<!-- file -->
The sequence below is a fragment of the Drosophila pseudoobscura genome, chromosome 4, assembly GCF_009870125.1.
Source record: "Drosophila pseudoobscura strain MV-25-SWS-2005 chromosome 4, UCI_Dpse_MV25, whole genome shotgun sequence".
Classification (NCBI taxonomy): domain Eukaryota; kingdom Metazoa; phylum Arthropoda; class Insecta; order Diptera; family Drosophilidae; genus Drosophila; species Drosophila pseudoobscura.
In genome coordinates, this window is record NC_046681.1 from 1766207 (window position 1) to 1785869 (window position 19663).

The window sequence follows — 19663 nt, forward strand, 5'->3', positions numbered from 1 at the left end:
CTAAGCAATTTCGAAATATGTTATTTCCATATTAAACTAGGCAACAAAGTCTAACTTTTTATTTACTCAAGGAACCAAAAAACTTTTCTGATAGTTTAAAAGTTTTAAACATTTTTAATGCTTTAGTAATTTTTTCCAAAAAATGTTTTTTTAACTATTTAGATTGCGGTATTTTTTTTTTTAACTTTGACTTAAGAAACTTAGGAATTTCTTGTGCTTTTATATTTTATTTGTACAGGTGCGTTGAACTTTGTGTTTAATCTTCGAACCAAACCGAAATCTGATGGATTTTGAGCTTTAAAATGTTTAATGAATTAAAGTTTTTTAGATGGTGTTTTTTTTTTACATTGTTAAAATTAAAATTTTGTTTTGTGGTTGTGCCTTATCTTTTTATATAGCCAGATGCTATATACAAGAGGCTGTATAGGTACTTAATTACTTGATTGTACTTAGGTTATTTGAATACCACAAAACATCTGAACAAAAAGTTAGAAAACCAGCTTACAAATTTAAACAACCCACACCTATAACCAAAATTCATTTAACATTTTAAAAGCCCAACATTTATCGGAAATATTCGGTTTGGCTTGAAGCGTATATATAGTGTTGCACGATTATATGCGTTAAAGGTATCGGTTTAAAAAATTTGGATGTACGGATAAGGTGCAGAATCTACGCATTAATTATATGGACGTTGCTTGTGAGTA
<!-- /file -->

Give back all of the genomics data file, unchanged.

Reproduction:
The sequence below is a fragment of the Drosophila pseudoobscura genome, chromosome 4, assembly GCF_009870125.1.
Source record: "Drosophila pseudoobscura strain MV-25-SWS-2005 chromosome 4, UCI_Dpse_MV25, whole genome shotgun sequence".
Classification (NCBI taxonomy): domain Eukaryota; kingdom Metazoa; phylum Arthropoda; class Insecta; order Diptera; family Drosophilidae; genus Drosophila; species Drosophila pseudoobscura.
In genome coordinates, this window is record NC_046681.1 from 1766207 (window position 1) to 1785869 (window position 19663).

The window sequence follows — 19663 nt, forward strand, 5'->3', positions numbered from 1 at the left end:
CTAAGCAATTTCGAAATATGTTATTTCCATATTAAACTAGGCAACAAAGTCTAACTTTTTATTTACTCAAGGAACCAAAAAACTTTTCTGATAGTTTAAAAGTTTTAAACATTTTTAATGCTTTAGTAATTTTTTCCAAAAAATGTTTTTTTAACTATTTAGATTGCGGTATTTTTTTTTTTAACTTTGACTTAAGAAACTTAGGAATTTCTTGTGCTTTTATATTTTATTTGTACAGGTGCGTTGAACTTTGTGTTTAATCTTCGAACCAAACCGAAATCTGATGGATTTTGAGCTTTAAAATGTTTAATGAATTAAAGTTTTTTAGATGGTGTTTTTTTTTTACATTGTTAAAATTAAAATTTTGTTTTGTGGTTGTGCCTTATCTTTTTATATAGCCAGATGCTATATACAAGAGGCTGTATAGGTACTTAATTACTTGATTGTACTTAGGTTATTTGAATACCACAAAACATCTGAACAAAAAGTTAGAAAACCAGCTTACAAATTTAAACAACCCACACCTATAACCAAAATTCATTTAACATTTTAAAAGCCCAACATTTATCGGAAATATTCGGTTTGGCTTGAAGCGTATATATAGTGTTGCACGATTATATGCGTTAAAGGTATCGGTTTAAAAAATTTGGATGTACGGATAAGGTGCAGAATCTACGCATTAATTATATGGACGTTGCTTGTGAGTA